In a hearing with as many contradictions and subplots as a mini-series, a House subcommittee Thursday began considering the politically charged prospect of abolishing taxpayer support of public television.
At the center of the fight is the Corporation for Public Broadcasting and the $285 million in federal funds it receives. The CPB, which has helped underwrite such shows as “Sesame Street,” “Barney” and “Frontline,” has become a prominent target in the Republican-led effort to trim the budget.
But by the end of the seven-hour hearing, no clear answers emerged.
Supporters called federal funding a “good investment,” pointing out that for every one dollar of public money, five dollars in private funds are raised. They also insist that public broadcasting provides services - such as continuing education - that are not available elsewhere.
“Waste and financial incompetence are not the problem in public broadcasting,” said Richard Carlson, president and CEO of the Corporation for Public Broadcasting. “We cannot be criticized as poor custodians of the taxpayers’ interest.”
Actor Lavar Burton, who appears on PBS’s “Reading Rainbow” as well as commercial TV, said public TV fills a void that commercial broadcasts will not fill if funding is lost.
“Commercial TV cannot, does not, and will not do what public TV tries to do,” he said. “It is the only place parents can rest assured their children will be introduced to their numbers and the alphabet without somebody trying to sell them something.”
Carlson noted that federal funds make up only 14 percent of the total budget for public television and radio - a network of more than 1,000 stations that reaches every corner of the country.
If funding is abolished, said Henry Cauthen, CPB board chairman and president of South Carolina educational TV, 87 of the network’s 350 TV stations nationwide would probably “go black.” The majority of those would be smaller stations in poor, rural areas already underserved by cable and broadcast stations.
Despite those predictions, efforts to “zero out” federal funding for public broadcasting is gaining currency among conservatives who claim programming on public TV and radio carries a liberal slant, serves an elitist audience, and forces Americans to pay for viewpoints they oppose.
They also insist that many of the most popular shows, such as “Barney” and “Sesame Street” are lucrative and would easily find a place in commercial TV.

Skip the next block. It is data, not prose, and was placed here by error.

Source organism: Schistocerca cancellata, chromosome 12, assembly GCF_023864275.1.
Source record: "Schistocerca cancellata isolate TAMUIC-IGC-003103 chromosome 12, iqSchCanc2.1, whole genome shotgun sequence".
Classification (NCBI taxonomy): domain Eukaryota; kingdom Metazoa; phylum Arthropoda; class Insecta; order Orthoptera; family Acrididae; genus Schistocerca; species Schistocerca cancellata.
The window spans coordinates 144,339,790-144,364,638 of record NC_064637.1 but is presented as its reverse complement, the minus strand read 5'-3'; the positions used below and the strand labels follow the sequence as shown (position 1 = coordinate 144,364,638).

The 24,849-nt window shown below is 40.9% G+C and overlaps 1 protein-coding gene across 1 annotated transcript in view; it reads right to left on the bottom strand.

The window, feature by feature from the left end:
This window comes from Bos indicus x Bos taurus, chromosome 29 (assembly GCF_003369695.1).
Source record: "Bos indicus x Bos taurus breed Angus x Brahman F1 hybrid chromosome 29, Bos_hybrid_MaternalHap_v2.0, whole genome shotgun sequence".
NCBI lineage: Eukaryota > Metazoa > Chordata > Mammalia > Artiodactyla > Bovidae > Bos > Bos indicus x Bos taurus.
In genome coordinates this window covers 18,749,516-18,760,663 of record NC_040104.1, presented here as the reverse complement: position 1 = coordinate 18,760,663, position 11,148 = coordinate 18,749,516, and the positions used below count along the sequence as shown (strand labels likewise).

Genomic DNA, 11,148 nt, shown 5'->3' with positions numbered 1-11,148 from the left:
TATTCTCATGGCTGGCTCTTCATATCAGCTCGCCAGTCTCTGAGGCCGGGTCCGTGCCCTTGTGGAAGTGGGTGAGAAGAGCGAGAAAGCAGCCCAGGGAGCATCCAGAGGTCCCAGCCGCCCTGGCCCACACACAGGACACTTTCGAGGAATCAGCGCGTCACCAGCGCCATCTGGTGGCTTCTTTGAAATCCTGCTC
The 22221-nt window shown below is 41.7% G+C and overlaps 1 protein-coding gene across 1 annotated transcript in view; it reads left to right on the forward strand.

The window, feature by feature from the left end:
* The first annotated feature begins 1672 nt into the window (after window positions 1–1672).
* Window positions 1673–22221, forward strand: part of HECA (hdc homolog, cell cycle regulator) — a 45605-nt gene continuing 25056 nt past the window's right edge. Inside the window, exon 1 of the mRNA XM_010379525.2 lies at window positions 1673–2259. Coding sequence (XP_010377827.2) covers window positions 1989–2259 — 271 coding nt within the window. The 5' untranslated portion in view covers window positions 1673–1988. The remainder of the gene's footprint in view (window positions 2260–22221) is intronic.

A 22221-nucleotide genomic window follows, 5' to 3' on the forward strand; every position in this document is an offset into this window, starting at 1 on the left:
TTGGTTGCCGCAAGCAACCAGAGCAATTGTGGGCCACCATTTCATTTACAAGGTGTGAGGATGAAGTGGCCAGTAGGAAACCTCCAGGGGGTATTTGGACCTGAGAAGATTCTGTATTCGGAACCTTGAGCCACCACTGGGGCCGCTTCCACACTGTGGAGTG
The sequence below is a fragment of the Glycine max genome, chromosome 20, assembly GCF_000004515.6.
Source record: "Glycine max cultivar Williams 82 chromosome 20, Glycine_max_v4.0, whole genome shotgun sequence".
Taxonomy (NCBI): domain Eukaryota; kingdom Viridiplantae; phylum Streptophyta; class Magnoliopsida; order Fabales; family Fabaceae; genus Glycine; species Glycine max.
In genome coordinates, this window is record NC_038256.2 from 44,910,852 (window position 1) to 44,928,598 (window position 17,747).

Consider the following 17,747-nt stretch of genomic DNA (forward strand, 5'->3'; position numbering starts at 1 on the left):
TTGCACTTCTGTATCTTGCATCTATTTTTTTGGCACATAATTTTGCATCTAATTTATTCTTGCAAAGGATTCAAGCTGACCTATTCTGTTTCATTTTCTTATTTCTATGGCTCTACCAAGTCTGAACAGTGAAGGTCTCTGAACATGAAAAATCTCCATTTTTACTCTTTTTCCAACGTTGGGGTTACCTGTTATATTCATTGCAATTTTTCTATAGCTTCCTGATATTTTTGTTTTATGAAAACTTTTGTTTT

“Sesame Street’s gross merchandising revenue is comparable to that of the National Hockey League,” said Media Research Center chairman L. Brent Bozell.
Public television, Rep. Dana Rohrabacher, R-Calif., told the subcommittee, is “a subsidy for America’s affluent, allowing them to view their favorite opera or ballet, or hear trendy, politically correct commentators.”
That contention was angrily denied by National Public Radio President Delano E. Lewis.
“The public radio audience is a broad and diverse cross-section of Americans - not merely the cultural elite. I take offense with anybody who says that, it’s just not true,” he said, banging his fist on the table.
Rep. Nita Lowey, D-N.Y., used replicas of the “Sesame Street” stars Bert and Ernie to deride the Republicans.
“Make no mistake about it, this debate is about Big Bird and Oscar the Grouch and Barney and Kermit and the new Republican majority that would put them on the chopping block,” Lowey said.
“Mr. Rogers’ Neighborhood is much more popular than Gingrich’s, ‘Sesame Street’ is a far healthier environment for children than Capitol Hill and the Muppets are far more popular than this Congress.”
The hearing also elicited charges that some public TV stations are breaking federal law by asking viewers to oppose efforts to slash funding. Federal law, they say, prohibits the use of federal funds for lobbying. Some stations have been running announcements prior to popular shows saying that the show might be taken off the air without federal support.
Attorneys at the Federal Communications Commission, which regulates broadcasters, have said public broadcasters may air such announcements under communications law.
But House Appropriations Committee Chairman Robert Livingston, R-La., said they could violate a labor law prohibiting use of federal money for influencing legislation in Congress. He said his office had received 300 to 400 calls a day from messages aired on W-TV in New Orleans.
Rep. Eliot Engel, D-N.Y., called Livingston’s charge “ridiculous” and said stations - for many of which federal funding is only a sliver of their total budgets - are well within the law to air the messages.
Rep. David Obey, D-Wis., suggested that Republicans want to abolish funding for public broadcasting because it is popular among wealthy, well-educated Americans.
Such an act, he said, would provide “political cover to savage programs” that benefit the poor and disadvantaged.
By the end of the hearing, no answers could be found and the debate was living up to an earlier prediction by Obey:
“I’m concerned this hearing will be a dialogue of the deaf. People are talking past each other and nothing is accomplished.”
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